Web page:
Maxwell: Jesus is concerned about both our understanding that God owns everything and that we ought to continue exhibiting our submission to God (tangibly) through the act of tithing.

Kelly: Without a Bible text to validate this, it is error and distortion.

Maxwell: Matthew 23:23. Luke 11:42 echoes the same truth, straight from Jesus’ lips.

Kelly: Read the text. (1) Being before Calvary, it is Old Covenant context. Jesus would have been sinning if he had commanded His disciples to tithe to himself and it was illegal to command Gentile disciples to tithe at all.(2) The audience is not the New Covenant church; it is “you scribes, Pharisees, hypocrites.”(3) The context is not New Covenant; it is “matters of the law.”(4) This is where proper hermeneutics must begin – in the text itself.

Maxwell: Tithing is brought up again in Hebrews 7:5-9 where the writer discusses Melchizedek receiving tithes as a “type of Christ.”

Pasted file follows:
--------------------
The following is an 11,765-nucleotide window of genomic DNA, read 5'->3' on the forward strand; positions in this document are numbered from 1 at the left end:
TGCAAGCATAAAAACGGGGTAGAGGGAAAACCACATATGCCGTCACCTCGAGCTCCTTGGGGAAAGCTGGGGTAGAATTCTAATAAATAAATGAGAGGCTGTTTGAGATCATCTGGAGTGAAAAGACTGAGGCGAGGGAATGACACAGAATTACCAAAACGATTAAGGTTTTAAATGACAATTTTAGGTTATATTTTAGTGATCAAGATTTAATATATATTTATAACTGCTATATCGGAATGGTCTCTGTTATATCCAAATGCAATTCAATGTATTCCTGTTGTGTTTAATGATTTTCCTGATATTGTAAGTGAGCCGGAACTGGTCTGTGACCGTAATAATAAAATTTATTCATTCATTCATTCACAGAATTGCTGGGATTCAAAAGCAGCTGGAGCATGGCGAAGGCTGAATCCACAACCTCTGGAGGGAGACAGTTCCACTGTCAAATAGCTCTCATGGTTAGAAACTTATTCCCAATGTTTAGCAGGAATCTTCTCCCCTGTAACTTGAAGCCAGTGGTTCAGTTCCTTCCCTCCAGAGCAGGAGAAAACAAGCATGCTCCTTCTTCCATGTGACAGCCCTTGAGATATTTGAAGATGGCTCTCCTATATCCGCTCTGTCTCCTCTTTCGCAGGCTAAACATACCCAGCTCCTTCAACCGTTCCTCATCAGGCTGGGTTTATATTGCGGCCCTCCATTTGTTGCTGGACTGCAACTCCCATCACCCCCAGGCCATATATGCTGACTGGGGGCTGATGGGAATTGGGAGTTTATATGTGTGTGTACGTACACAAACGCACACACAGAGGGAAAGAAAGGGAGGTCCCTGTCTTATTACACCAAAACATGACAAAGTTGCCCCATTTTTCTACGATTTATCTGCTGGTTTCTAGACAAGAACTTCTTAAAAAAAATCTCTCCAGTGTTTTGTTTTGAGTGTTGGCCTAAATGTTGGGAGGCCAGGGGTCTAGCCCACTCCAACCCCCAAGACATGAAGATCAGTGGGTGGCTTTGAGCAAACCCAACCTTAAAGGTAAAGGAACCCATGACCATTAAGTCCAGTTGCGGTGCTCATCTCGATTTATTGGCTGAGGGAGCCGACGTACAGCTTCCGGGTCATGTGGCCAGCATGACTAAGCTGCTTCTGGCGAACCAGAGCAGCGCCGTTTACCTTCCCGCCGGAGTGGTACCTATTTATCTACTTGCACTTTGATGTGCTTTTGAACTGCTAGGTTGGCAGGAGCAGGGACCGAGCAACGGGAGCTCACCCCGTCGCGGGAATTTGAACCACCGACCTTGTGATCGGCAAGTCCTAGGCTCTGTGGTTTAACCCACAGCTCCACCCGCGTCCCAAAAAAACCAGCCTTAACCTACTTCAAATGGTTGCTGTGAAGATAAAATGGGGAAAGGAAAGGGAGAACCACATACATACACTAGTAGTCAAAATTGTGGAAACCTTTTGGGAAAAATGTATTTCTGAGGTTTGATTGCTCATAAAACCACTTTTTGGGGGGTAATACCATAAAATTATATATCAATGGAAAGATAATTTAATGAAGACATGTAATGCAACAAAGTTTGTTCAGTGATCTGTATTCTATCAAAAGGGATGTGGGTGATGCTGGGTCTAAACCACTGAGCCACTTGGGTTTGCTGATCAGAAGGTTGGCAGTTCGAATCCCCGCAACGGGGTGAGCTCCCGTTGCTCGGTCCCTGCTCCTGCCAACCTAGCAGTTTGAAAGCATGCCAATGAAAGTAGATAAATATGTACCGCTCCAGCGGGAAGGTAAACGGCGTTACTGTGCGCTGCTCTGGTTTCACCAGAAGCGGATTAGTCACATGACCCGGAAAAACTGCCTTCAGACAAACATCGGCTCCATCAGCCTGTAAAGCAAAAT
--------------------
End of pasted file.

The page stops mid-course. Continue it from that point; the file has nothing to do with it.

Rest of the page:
Kelly: Gross distortion. (1) 7:5 defines tithes as a commandment of the law to support the priesthood. (2) 7:12 says that it is necessary to change that law (of tithing) since the priesthood of Jesus is outside the law. And (3) in 7:18 the “change” was not “from Levi to gospel workers”; rather it was “from priests” to “an annulling of the commandment going before” “to collect tithes” from 7:5.

Maxwell: Clearly, this age of grace we live in was not to eliminate a biblical practice like tithing.

Kelly: It most certainly does. The covenant, temple, and priesthood supported by tithing was “abolished, annulled” per Hebrews 7:18-19.

Maxwell: if anything, we should be living an even greater, more supernatural life by giving more than our tithe!

Kelly: Again, tithing was only commanded to and received from food producers living inside Israel. It never was a standard minimum giving point for all Hebrews. Sacrificial equality giving for Christians does not look at a percentage. While some are not giving sacrificially at 10%, others are giving sacrificially at much less than 10% (2 Cor 8:1-16).

Question: Where Should My Tithe Go?

Maxwell Answer: This question has no dogmatic, scriptural answer, since the references to tithing aren’t specific as to where the tithe should be given. In the Old Testament, tithes were received at the place of worship …